Testing the Universality of Entropic Segregation at Polymer Surfaces
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This study addresses entropic segregation effects at the surfaces of monodisperse and bidisperse melts. For the monodisperse melts, we focus on the segregation of chain ends to the surface, and for the bidisperse melts, we examine the segregation of short polymers to the surface. Universal shapes have been predicted for their concentration profiles, but the derivations rely on the mean-field approximation, which only treats the excluded-volume interactions in an approximate manner. To test whether or not the predictions hold up when the polymers are rigorously prevented from overlapping, we compare mean-field calculations with Monte Carlo simulations performed on the exact same model. Apart from a significant increase in the statistical segment length, the rigorous enforcement of excluded-volume interactions has a relatively small effect on the mean-field predictions. In particular, the universal profiles predicted by mean-field theory are found to be accurate.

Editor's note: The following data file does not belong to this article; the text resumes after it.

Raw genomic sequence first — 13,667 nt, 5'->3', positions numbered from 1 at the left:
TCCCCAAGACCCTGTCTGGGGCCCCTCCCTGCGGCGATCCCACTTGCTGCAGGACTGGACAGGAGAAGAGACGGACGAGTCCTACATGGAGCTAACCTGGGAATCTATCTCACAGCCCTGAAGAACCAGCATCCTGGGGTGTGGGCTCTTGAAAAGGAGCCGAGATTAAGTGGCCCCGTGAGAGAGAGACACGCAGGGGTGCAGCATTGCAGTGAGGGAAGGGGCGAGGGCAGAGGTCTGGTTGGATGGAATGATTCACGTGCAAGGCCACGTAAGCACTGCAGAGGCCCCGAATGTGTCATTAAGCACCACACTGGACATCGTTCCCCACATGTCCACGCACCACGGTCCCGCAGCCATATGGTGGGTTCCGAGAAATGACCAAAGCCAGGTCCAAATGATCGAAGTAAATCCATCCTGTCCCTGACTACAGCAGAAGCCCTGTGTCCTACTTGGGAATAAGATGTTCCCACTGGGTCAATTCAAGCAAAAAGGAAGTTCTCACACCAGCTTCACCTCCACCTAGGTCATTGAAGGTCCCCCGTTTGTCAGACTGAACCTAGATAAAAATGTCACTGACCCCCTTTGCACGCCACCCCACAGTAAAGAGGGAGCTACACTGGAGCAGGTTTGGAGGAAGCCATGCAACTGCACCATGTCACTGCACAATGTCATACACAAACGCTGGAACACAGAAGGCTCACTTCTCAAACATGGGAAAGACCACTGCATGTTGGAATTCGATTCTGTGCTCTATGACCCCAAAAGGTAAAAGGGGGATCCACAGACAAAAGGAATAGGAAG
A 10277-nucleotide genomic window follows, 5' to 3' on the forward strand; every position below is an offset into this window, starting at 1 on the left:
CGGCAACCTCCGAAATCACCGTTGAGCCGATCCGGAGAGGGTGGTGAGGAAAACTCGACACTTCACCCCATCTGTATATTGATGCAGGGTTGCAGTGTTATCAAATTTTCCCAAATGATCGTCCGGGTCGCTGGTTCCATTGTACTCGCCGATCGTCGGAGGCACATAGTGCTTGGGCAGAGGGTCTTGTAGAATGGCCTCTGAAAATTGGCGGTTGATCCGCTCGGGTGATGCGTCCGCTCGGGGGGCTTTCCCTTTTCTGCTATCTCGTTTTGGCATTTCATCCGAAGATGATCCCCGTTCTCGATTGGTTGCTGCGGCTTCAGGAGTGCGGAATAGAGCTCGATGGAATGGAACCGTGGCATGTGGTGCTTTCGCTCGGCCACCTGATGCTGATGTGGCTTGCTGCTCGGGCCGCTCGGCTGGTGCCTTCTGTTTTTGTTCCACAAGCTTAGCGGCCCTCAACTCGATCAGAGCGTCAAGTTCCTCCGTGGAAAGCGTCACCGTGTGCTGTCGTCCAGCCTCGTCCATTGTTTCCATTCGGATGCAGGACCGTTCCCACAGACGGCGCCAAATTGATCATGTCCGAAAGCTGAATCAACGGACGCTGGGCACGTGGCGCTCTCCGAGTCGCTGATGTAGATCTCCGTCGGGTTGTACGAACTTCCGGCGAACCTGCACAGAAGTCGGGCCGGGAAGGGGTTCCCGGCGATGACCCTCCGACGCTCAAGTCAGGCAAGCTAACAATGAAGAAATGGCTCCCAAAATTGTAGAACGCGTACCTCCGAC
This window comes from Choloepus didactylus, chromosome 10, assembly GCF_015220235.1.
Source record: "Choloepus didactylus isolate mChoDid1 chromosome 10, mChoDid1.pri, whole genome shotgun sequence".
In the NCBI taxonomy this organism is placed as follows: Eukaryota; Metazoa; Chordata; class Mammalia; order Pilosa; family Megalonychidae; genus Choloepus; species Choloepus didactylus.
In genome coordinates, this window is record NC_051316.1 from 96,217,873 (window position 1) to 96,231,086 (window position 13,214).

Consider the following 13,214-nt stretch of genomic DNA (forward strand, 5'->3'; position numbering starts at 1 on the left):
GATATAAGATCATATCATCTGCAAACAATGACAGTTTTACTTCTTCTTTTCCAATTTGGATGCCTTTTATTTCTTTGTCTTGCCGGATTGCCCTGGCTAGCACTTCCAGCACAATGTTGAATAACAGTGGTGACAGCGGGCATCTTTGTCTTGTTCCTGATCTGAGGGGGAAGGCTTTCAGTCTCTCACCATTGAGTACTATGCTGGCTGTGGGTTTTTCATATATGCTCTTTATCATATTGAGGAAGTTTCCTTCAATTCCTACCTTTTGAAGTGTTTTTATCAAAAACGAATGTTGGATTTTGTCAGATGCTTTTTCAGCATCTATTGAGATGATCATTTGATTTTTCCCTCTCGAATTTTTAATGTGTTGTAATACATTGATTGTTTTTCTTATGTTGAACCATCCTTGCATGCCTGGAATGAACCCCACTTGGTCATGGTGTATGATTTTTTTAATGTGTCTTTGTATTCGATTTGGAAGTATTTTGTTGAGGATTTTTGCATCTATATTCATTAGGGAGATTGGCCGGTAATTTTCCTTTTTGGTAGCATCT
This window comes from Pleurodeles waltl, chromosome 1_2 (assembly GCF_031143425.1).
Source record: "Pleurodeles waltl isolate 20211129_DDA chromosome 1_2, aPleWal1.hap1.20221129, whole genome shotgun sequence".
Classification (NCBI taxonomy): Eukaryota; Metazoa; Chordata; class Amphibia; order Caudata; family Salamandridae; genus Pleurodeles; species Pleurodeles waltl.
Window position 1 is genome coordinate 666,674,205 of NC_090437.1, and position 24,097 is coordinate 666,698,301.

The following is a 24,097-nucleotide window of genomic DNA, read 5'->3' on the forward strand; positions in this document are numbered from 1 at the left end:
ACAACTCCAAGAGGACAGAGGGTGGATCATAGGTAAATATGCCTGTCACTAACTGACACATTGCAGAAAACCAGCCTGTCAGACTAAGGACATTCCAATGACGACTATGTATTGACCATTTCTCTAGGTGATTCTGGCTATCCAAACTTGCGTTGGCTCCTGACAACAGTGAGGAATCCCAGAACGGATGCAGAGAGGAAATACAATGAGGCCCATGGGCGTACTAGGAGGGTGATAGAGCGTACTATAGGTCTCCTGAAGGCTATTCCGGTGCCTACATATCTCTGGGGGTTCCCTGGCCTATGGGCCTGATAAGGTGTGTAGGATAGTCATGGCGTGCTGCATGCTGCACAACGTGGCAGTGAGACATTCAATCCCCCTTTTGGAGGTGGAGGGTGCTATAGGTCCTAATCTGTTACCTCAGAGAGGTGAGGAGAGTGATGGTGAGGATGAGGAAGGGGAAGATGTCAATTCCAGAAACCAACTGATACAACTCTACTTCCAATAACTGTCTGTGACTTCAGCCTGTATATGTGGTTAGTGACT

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Pendar Mahmoudi, William Forrest, Tom Beardsley, Mark Matsen (2018). Testing the Universality of Entropic Segregation at Polymer Surfaces. UWSpace. http://hdl.handle.net/10012/15233